National security ‘comes first’ on Huawei 5G review: infrastructure minister
By The Canadian Press
OTTAWA — National security “comes first” in deciding whether to allow Huawei Technologies to take part in developing Canada's 5G telecommunications network, Infrastructure Minister Francois-Philippe Champagne says.
By The Canadian Press
Canada needs to be prudent and rely on the input of its intelligence services before ruling on whether the Chinese firm should be involved in the next-generation wireless communication system, Champagne said Monday during a roundtable interview with The Canadian Press.
“We understand that there are concerns and we need to properly assess whatever risk, or benefits, that there might be.”
Former security officials in Canada and two members of the U.S. Senate Select Committee on Intelligence have warned that Huawei’s participation could compromise the security of Canada and its closest allies. The thinking is that the Chinese company could build spying capabilities into equipment it supplies.
The Opposition Conservatives regularly urge the Trudeau government in the House of Commons to leave Huawei out of Canada’s 5G infrastructure, which is expected to enable much faster connections and greater data capacity.
Three of Canada’s partners in the “Five Eyes” intelligence-sharing group — the United States, Australia and NewZealand — have forbidden the use of Huawei products in 5G network development in their countries.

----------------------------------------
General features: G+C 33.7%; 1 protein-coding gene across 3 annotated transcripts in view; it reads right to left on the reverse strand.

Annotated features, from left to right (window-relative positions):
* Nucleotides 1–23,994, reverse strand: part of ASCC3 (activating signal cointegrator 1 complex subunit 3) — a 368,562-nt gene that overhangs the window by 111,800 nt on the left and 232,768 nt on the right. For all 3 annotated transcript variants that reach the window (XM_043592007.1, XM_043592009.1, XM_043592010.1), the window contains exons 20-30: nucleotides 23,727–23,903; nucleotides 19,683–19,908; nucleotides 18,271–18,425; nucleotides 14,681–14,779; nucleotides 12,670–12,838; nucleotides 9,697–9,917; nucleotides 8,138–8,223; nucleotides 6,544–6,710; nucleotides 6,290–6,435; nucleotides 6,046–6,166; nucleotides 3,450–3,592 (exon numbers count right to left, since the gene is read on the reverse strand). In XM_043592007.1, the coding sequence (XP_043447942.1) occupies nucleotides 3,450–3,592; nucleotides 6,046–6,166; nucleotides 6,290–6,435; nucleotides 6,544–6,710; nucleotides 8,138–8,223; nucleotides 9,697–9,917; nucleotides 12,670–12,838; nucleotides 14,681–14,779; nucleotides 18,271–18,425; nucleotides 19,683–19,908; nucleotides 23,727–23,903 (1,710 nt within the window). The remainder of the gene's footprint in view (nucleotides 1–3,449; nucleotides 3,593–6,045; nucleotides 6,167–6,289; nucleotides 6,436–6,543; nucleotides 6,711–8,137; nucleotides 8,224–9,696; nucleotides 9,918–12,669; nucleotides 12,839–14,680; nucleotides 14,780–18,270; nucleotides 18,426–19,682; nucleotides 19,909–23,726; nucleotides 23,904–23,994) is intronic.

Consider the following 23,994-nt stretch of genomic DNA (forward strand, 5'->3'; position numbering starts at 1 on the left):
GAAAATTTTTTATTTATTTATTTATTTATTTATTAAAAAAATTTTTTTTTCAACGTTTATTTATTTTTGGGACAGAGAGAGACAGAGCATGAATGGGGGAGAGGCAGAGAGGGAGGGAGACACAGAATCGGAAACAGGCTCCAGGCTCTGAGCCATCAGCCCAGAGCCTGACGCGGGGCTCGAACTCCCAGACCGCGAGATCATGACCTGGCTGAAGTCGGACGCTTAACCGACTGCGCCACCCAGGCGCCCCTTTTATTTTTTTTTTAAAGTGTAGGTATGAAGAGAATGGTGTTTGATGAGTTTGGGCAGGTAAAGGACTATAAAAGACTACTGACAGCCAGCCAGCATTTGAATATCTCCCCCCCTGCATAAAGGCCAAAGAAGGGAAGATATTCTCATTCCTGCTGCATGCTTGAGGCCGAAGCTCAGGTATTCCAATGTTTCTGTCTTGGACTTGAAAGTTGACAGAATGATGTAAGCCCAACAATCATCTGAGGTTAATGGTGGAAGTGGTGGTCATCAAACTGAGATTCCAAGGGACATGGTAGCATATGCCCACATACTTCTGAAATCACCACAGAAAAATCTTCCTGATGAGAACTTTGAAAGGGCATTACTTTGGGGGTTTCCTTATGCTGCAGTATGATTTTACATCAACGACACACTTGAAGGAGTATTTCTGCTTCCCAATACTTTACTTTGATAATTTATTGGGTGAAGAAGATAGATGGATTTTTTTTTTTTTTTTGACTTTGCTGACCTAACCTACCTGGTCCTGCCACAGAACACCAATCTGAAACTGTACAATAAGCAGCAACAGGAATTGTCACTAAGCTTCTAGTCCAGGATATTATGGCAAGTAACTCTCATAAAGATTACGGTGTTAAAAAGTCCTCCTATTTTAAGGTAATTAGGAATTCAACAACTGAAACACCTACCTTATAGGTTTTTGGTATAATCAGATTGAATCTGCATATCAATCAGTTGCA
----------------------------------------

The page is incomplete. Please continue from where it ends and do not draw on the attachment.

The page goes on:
Champagne said listening to allies is part of the review process, but he has full faith in Canada’s intelligence officials to provide the best advice to government.
“I think prudence is the right approach when it comes to complex national security issues like that, when it comes to networks,” he said. “Canada is a welcoming place for investors, but clearly our national security always comes first.”
Huawei stresses it is not a state-controlled company and denies engaging in intelligence work on behalf of any government.
Champagne isn’t discussing a deadline for the government review, saying the process is too important to rush.
“I think Canadians would expect us to do the proper due diligence,” he said. “Whatever timeline that may imply, I think this is too serious to cut corners or to be expedient. This is about getting to the right outcome.”
The recent arrest of a senior Huawei executive in Canada has only heightened tensions around the issue.
The United States is seeking to have Meng Wanzhou, Huawei’s chief financial officer, extradited on allegations that she tried to bypass American trade sanctions on Iran.
— Jim Bronskill